AVR Bare Metal With Lisp

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There are two kinds of programmers: those who don’t use Lisp, and those who need new parenthesis keycaps every six months. Lisp is one of those languages you either really love or really hate. If you love it, you may have checked out ulisp, which runs on Arduino boards of the AVR and ARM variety, as well as ESP chips, RISC-V, and others. A recent update allows the language to insert assembler into AVR programs.

We probably don’t need to convince anyone reading Hackaday why adding assembler is a good thing. It seems to integrate well with the environment, too, so you can write assembler macros in Lisp, which opens up many possibilities.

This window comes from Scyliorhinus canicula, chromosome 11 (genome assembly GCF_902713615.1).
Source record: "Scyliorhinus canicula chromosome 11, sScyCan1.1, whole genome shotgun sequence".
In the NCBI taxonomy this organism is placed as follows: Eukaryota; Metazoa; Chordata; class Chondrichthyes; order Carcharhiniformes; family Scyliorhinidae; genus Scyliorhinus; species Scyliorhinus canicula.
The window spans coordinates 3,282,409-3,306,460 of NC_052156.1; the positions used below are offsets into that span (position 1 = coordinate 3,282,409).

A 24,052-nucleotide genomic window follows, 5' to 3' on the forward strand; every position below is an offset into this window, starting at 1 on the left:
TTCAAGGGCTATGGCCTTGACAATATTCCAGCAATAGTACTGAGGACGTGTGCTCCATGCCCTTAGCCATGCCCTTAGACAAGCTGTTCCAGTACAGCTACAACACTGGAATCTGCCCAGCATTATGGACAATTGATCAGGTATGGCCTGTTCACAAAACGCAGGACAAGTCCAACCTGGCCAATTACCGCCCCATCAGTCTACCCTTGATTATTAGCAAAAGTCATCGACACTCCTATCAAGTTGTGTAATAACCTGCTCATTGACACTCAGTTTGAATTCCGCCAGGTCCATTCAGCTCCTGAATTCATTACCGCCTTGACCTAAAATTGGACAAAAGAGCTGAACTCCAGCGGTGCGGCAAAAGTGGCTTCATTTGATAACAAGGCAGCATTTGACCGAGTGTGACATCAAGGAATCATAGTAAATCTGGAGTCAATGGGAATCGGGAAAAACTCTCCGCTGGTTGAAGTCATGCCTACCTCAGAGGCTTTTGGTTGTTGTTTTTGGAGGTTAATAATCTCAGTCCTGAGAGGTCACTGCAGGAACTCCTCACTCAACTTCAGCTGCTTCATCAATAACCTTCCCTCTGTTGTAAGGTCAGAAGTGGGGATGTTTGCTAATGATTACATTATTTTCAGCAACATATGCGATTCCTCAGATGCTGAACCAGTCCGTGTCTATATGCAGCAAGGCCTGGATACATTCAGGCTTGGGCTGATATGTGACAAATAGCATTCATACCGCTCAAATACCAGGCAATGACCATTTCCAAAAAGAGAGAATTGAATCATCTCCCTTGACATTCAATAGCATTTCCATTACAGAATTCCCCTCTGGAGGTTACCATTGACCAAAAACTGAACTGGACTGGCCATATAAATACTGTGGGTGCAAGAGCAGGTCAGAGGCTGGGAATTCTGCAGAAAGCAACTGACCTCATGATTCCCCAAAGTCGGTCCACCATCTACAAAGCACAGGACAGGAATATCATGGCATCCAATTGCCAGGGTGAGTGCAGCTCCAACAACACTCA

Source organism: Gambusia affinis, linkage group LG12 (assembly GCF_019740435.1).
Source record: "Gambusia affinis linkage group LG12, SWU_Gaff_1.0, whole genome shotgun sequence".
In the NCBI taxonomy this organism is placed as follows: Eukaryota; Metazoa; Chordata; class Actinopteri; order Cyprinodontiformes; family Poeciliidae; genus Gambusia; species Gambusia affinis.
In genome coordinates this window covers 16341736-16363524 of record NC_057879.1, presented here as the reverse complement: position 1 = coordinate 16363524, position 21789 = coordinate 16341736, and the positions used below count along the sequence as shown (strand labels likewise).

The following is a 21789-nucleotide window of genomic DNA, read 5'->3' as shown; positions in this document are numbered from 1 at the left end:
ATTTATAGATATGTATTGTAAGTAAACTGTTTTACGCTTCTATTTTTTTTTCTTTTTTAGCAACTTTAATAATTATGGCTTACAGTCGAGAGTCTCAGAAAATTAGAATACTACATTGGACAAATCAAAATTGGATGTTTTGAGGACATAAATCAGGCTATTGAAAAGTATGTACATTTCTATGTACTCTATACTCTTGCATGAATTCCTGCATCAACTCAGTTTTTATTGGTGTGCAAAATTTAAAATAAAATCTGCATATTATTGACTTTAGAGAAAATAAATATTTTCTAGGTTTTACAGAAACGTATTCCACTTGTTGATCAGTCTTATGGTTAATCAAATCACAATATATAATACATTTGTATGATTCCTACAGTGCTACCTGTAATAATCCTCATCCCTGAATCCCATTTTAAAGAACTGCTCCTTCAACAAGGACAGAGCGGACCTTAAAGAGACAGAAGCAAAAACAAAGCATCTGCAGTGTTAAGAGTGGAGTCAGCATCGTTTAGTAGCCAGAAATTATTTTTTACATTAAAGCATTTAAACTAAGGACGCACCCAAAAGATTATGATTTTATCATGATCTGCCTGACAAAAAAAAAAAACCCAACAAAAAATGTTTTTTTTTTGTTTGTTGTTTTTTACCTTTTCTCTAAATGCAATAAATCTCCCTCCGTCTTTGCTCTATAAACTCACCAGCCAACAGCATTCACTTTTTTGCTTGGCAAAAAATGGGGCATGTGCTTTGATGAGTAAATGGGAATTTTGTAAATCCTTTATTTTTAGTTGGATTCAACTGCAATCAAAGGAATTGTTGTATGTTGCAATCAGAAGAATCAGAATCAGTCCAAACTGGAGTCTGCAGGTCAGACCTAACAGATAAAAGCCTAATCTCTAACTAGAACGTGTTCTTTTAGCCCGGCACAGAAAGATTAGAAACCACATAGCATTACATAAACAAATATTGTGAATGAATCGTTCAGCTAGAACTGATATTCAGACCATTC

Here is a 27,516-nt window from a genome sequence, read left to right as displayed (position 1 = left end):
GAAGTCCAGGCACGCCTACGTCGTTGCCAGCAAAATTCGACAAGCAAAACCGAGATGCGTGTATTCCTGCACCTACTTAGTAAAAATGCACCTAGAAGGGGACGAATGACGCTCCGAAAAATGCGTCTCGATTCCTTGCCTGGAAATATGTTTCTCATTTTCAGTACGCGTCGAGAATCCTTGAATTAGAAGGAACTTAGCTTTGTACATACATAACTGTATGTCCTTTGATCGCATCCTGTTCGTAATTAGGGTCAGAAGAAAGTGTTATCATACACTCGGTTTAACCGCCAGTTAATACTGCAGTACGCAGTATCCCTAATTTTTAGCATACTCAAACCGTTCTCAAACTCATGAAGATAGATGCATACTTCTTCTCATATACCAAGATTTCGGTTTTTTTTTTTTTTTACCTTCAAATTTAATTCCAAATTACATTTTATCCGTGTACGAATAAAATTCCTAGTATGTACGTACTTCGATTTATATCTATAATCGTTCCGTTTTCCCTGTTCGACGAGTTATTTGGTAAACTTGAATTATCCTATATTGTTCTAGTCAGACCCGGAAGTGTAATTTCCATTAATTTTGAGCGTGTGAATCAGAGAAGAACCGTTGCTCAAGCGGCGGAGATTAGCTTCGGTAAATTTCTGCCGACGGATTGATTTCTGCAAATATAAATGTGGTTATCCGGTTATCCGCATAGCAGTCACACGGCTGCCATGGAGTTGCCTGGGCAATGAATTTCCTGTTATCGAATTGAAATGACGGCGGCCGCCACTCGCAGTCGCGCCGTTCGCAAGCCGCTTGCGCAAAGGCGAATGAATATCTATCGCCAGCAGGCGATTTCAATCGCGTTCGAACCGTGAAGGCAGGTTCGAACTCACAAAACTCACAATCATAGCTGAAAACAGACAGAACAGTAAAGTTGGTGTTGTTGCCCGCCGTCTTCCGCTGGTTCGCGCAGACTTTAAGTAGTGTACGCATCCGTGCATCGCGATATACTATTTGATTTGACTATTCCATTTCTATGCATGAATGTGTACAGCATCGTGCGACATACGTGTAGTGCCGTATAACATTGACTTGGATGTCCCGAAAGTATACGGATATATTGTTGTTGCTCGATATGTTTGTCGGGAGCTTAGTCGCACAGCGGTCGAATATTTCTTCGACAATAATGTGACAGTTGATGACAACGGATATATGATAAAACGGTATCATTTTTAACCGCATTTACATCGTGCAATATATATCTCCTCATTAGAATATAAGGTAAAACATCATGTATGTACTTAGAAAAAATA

Of course, the format isn’t the same as your garden variety assembler. After all, Lisp should stand for “lots of irritating spurious parenthesis.” Plus your code needs to be position-independent since you’ll never know where it loads.

Here’s a simple example:

; Greatest Common Divisor
(defcode gcd (x y)
($movw 'r30 'r22)
($movw 'r22 'r24)
($movw 'r24 'r30)
($sub 'r30 'r22)
($sbc 'r31 'r23)
($br 'cs swap)
($br 'ne again)
(gcd 3287 3460)

There are more examples on the website, including direct I/O register manipulation.

We’ve seen badges running ulsip. Honestly, though, we’d be just as happy with Forth and it is easier on our parenthesis keys.

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